As a naturally conceived quadruplet, Rachel knew she wanted a big family. But when she didn't fall pregnant right way, she instinctively felt something was wrong.
“At first the doctors said it was unexplained infertility and we were put on a wait list for IVF. Six months later, I was excited to finally begin treatment when they tested me again,” Rachel told Mamamia.
The 35-year-old was on her way home from work when her husband rang to say she’d received a letter from the clinic. Assuming it was about starting IVF, she asked him to read it to her.
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"I was completely on my own, waiting for a train, listening to Gareth say that standard IVF treatment wasn’t going to work, I would have to use a donor egg if I wanted to have a child and we would no longer be eligible for government-funded assistance," Rachel says. "I was deemed perimenopausal, literally in a letter. It was awful and we were devastated."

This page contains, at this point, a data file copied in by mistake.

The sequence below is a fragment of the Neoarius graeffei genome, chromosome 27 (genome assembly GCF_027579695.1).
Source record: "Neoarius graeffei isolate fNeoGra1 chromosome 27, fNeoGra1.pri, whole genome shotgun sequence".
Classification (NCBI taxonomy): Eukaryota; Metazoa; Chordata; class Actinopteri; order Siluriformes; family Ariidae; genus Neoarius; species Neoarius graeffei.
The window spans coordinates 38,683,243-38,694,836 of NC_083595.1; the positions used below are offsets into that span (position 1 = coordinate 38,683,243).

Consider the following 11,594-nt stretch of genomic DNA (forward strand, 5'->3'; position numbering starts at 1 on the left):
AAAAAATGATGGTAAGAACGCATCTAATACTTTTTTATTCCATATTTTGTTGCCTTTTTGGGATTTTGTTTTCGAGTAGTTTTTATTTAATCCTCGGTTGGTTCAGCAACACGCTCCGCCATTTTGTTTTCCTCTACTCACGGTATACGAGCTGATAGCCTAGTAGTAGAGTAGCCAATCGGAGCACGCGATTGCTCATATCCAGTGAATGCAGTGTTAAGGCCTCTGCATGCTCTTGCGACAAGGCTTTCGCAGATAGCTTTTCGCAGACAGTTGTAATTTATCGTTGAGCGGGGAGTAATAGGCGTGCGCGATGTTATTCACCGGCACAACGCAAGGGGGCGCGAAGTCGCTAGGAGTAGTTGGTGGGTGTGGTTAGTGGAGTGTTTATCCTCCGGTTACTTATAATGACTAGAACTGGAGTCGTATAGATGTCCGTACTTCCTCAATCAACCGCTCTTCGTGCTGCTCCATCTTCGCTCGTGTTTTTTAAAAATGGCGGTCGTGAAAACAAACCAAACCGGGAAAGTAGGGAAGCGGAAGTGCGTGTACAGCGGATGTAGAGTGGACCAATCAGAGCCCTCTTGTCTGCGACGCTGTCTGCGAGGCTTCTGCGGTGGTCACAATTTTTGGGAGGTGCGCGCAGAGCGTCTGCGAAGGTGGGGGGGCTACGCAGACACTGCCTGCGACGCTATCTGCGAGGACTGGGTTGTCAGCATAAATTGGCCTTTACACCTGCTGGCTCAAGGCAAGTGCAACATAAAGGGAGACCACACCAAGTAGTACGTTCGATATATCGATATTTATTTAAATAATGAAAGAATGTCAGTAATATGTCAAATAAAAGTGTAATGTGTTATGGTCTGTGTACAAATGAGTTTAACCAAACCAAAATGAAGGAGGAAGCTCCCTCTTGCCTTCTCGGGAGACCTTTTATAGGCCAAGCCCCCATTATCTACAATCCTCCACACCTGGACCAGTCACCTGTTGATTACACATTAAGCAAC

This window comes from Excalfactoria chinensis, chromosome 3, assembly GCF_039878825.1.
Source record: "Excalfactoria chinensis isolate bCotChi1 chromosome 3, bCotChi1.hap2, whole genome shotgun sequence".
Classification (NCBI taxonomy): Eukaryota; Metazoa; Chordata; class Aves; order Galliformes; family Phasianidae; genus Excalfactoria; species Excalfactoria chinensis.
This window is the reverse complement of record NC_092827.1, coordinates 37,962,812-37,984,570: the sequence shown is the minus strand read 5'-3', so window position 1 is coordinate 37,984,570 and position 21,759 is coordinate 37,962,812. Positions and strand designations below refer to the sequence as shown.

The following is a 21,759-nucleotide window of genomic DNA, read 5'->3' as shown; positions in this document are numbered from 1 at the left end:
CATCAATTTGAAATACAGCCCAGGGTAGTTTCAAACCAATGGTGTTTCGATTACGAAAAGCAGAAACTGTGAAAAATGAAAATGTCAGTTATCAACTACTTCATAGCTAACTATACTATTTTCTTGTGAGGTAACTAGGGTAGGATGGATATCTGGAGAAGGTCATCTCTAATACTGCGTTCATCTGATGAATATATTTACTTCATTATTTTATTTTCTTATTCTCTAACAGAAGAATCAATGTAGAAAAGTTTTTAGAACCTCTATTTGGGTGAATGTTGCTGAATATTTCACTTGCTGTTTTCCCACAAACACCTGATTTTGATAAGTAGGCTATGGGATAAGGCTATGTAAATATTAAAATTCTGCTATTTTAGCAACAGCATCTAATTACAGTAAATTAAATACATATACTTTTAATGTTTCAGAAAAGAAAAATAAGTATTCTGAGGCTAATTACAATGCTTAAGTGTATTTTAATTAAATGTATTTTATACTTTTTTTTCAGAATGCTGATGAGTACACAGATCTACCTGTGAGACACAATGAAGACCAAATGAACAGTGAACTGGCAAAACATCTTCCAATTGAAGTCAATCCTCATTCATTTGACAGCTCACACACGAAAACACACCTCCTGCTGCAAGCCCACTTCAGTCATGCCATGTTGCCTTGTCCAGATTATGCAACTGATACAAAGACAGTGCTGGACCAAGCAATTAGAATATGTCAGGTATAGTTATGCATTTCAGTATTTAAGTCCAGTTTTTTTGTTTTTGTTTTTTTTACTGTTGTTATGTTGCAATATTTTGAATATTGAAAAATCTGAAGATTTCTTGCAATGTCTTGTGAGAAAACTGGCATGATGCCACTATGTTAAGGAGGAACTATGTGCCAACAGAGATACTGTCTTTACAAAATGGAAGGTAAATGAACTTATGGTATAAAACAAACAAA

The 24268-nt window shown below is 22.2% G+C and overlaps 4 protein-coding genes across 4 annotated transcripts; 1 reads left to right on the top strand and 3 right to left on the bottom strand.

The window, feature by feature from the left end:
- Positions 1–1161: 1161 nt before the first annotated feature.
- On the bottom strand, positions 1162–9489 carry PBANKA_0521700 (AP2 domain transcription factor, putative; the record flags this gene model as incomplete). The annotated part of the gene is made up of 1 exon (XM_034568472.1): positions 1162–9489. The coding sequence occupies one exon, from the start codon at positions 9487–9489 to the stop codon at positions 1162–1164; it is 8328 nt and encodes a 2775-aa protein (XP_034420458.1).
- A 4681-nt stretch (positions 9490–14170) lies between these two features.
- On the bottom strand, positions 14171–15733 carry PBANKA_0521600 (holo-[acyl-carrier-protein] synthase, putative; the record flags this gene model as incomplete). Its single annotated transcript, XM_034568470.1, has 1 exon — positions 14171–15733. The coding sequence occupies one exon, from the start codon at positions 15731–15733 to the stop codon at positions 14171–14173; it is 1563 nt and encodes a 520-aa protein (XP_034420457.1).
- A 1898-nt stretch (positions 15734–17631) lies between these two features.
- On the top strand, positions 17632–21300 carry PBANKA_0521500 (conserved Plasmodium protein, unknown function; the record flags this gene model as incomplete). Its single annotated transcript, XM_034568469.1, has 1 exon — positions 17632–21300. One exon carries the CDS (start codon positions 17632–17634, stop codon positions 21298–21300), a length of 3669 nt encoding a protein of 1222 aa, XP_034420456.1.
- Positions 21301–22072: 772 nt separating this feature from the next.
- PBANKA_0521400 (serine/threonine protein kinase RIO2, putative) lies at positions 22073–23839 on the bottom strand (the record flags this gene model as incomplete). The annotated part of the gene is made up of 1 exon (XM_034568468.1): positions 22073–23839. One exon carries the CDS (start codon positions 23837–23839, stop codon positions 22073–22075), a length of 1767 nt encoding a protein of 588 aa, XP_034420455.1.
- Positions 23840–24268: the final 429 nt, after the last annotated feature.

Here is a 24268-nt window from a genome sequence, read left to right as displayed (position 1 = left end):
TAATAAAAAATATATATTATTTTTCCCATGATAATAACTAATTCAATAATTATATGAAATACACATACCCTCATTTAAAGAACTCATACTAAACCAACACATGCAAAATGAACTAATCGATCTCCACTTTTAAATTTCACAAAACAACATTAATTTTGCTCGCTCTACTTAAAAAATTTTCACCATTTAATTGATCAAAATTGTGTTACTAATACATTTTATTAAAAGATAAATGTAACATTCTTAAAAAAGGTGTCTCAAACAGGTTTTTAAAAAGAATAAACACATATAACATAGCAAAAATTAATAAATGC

While Rachel had still been getting periods, her cycle had become irregular over the last few years. Still the news came as a surprise, although Rachel had always worried she might have problems getting pregnant.
"My periods started before I was 12, which was earlier than my friends, and they were always very painful. I then stopped menstruating throughout my teens and early 20s, most likely because of an eating disorder, and when I did start trying for a baby I was diagnosed with endometriosis," she says.
Doctors explained that Rachel had a low to undetectable level of ovarian reserves, but she and her husband weren’t ready to give up on having a child of their own and pressed on with hopes of IVF.
They contacted a number of private clinics and were knocked back by two of the main organisations who refused to take them on as private patients because they were classified as ‘too risky’.